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April 21 2017

Hypothermia
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Reposted frommahiaslsan mahiaslsan viajanuschytrus januschytrus
Hypothermia
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lmao
Reposted fromregcord regcord viafadenb fadenb
Hypothermia
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Reposted frombukoz bukoz viafadenb fadenb
Hypothermia
Reposted fromgket gket

he needs more support

piddlebucket:

boychic:

silverhawk:

look at this child. this is a jaguarundi, one of the lesser known wild cat species.

look at this mink cat. look at him.

thats a weird ferret

I support them

Reposted frompassivelyhere passivelyhere viagket gket
Hypothermia
Reposted fromgket gket vianiklash niklash
Hypothermia
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Reposted fromlokrund2015 lokrund2015 vianiklash niklash
Hypothermia
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Reposted fromidiod idiod viatimmoe timmoe
Hypothermia
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Hypothermia
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Reposted fromidiod idiod viagket gket
Hypothermia
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Hypothermia
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Reposted frommahiaslsan mahiaslsan viasohryu sohryu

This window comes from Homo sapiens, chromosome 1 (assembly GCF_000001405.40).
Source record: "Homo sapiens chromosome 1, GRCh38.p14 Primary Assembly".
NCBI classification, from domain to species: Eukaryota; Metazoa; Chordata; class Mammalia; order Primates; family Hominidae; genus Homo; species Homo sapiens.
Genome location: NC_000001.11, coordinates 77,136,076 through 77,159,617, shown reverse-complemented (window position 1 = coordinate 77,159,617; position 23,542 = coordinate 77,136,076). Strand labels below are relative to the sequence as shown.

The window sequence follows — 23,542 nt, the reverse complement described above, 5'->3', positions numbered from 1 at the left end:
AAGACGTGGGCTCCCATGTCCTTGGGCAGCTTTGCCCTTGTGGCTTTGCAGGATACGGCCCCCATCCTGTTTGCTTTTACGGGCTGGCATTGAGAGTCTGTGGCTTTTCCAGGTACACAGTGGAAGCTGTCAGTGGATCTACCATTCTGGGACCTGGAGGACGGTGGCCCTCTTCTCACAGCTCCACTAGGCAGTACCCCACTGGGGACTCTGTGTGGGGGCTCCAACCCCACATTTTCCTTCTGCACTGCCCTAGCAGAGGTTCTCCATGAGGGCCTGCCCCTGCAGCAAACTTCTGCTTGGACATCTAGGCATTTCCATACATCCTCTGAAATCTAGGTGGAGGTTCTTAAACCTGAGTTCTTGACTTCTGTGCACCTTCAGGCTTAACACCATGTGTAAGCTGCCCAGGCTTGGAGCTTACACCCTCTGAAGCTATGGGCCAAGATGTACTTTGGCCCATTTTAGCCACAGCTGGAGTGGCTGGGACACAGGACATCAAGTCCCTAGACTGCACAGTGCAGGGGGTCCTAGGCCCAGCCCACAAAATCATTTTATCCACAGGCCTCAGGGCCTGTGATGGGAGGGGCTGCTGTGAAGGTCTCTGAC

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Reposted fromhoppin-hobbit hoppin-hobbit vianiklash niklash
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guayyaba:

wildland-hymns:

ultrafacts:

How on earth would you feed a city of over 200,000 people when the land around you was a swampy lake? Seems like an impossible task, but the Aztec managed it by creating floating gardens known as chinampas, then they farmed them intensively.

These ingenious creations were built up from the lake bed by piling layers of mud, decaying vegetation and reeds. This was a great way of recycling waste from the capital city Tenochtitlan. Each garden was framed and held together by wooden poles bound by reeds and then anchored to the lake floor with finely pruned willow trees. The Aztecs also dredged mud from the base of the canals which both kept the waterways clear and rejuvenate the nutrient levels in the gardens.

A variety of crops were grown, most commonly maize or corn, beans, chillies, squash, tomatoes, edible greens such as quelite and amaranth. Colourful flowers were also grown, essential produce for religious festivals and ceremonies. Each plot was systematically planned, the effective use of seedbeds allowed continuous planting and harvesting of crops.

Between each garden was a canal which enabled canoe transport. Fish and birds populated the water and were an additional source of food. [x]

image

(Fact Source) For more facts, follow Ultrafacts

This is literally so cool. Not only does it contribute to spacial efficiency, but the canals would easily keep pests, weeds, and possibly even diseases out of the respective plots. Companion planting and bio-intensive planting would be so much easier. Water-wise systems would be inherently present. Plus it looks so super neat aesthetically. I am just all about this.

Indigenous civilizations invented sustainable development way before there was a term for it.

Reposted frombwana bwana viafinkregh finkregh
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kennethktran:

let him in 

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